Shawn Thornton's in-person hearing began today. A decision may not come out until tomorrow.
Thornton in-person hearing about to start. A lot for the safety department to consider, so may not see a decision until tomorrow.
— Darren Dreger (@DarrenDreger) December 13, 2013
Huh? What is there to consider that they haven't been able to consider over the past week?
Our punishment would be 40 games, mainly because the conduct itself deserves it -- it wasn't during play, it was clearly premeditated, and it was an attack from behind leaving Orpik no ability to protect himself. Not much different from the Steve Moore incident, if at all. Truly, Orpik could have died. But from a strategic standpoint -- assuming the NHL actually wants to deter these things -- a bombshell suspension would be a win/win for the league because it leaves the NHLPA (several former players are suing the league over concussions) with only two options. The NHLPA can accept the punishment, which hopefully would have the actual practical impact of deterring this stuff in the future (and preventing more concussions). That's a good thing for everyone except Shawn Thornton. Alternatively, the NHLPA could fight it as being too harsh, which would put them in the uncomfortable and legally precarious position of having to defend this behavior. That's a win for the league even if the NHLPA could ultimately get such a suspension reduced.
This is the Roger Goodell approach. The NFL arguably over-punishes hits to the head and basically destroyed the New Orleans Saints for a whole season. But Goodell is trying to box the players and the union into a corner where if they continue to hit each other in the head even in the face of overwhelming punishment from the league, they will have no one to blame (or sue) but themselves.
The way forward is obvious. But the will probably isn't there.
Explaining the Pens' injury protocol, Mark Madden's latest column, and some thoughts on Jaromir Jagr after the jump...
- Orpik is skating, which seems like progression, but Bylsma suggested otherwise.
Brooks Orpik had a light exercise on the ice. Part of the protocol. Still has concussion symptoms, per #Pens coach Bylsma
— Pittsburgh Penguins (@penguins) December 13, 2013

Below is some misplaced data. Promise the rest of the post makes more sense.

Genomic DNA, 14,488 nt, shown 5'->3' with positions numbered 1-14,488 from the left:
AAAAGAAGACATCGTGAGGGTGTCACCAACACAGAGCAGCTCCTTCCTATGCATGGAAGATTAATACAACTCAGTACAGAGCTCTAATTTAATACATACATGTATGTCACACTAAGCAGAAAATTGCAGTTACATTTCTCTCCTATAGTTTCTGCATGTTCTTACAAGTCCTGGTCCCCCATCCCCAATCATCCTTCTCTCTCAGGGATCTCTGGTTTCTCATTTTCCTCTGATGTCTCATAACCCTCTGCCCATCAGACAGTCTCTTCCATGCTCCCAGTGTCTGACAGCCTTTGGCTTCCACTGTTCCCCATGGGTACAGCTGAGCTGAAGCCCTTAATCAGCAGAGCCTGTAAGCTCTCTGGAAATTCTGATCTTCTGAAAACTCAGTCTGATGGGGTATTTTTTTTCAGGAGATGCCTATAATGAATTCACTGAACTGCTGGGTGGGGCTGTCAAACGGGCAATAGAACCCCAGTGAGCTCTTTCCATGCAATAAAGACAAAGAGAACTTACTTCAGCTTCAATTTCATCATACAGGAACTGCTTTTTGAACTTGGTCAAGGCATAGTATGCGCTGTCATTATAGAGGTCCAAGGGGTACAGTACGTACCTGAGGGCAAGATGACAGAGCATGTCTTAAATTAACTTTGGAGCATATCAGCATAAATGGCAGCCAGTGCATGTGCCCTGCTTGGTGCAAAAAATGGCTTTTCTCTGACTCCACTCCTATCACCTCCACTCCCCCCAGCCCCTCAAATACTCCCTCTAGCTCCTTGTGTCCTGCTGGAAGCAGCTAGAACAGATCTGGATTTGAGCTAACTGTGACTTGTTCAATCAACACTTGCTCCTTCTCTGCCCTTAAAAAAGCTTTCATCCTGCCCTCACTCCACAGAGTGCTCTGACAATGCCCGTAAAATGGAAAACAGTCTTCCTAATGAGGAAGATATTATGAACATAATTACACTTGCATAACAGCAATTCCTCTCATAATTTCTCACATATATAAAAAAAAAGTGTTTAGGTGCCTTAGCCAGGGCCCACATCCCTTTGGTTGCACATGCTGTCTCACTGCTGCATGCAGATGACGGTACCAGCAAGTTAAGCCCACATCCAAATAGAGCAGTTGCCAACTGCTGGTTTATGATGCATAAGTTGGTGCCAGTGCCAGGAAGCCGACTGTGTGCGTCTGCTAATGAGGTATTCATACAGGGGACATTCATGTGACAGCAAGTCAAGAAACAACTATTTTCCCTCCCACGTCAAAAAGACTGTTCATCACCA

For anyone confused by how the Pens deal with injuries, particularly concussions, here's a quick explanation: There is process, and then there is progress. There has to be a process in place, then there must be procedures taken for following the process. If the process shows progress, then you can progress through the procedures of the process. This progress is not progression in terms of being asymptomatic, but is simply progression through the protocol. Only after the protocol has proceeded along a certain path can there be progress, but that progress is just the beginning of the process of progression to being asymptomatic. If symptoms return, then the process must begin anew, with previous progression no longer pertinent. But if there is progress in the process, and progression proceeds according to the protocol, then you can progress to practicing, which is another stage in the progression, but is not in itself to be considered progress. You follow that protocol, and if there is true progress, and not simply a progression through the protocol procedures, then you can progress to playing. It's really quite simple.
|Get To Our Progression|
It's a thought provoking idea, and he does make some good points about the hypocrisy underlying the different levels of outraged aimed at different players depending on who is proclaiming outrage. I particularly like how he responds to those saying Orpik should have fought Thornton by pointing to the fact that Brad Marchand -- one of the dirtiest players in the league -- has one fighting major in the past two years. Why should Orpik have to answer for his actions but Marchand never answers for his? I'd love to know how many times over the past 4 years Brad Marchand has turned down an invitation to fight ...
But I part ways with Madden on two fronts: first, he gives the Pens too much credit as leaders in changing the game. The Pens have certainly come around to talking a lot about cleaning up the game, but it usually takes two to tango, and the Pens are not without blood on their own hands (does no one remember the Flyers series in 2012?). And second, while watching someone beat up Shawn Thornton would undoubtedly be satisfying to us all in the short term, the Pens would be much better poised to beat Boston by stocking their bottom 6 with actual hockey players.
- Jaromir Jagr is making yet another possibly final appearance in Pittsburgh in tonight. He's an all-time great player, perhaps the greatest winger of all time. But I've grown a little weary of the whole ex-Penguin storyline, and by weary, I mean I slip into a catatonic state every time the debate about how to treat him is reignited. At this point, the thing that first comes to mind when I think about Jagr is that we and the Pens were wrong about not wanting to match the Flyers' offer for him 2 years ago. (The Pens offered $2M, the Flyers offered $3.3M). Hindsight is 20/20, but foresight is also clear that at this year's trade deadline, the Pens desperately need offensive depth and the Devils may be looking to flip a certain aging winger for future assets ...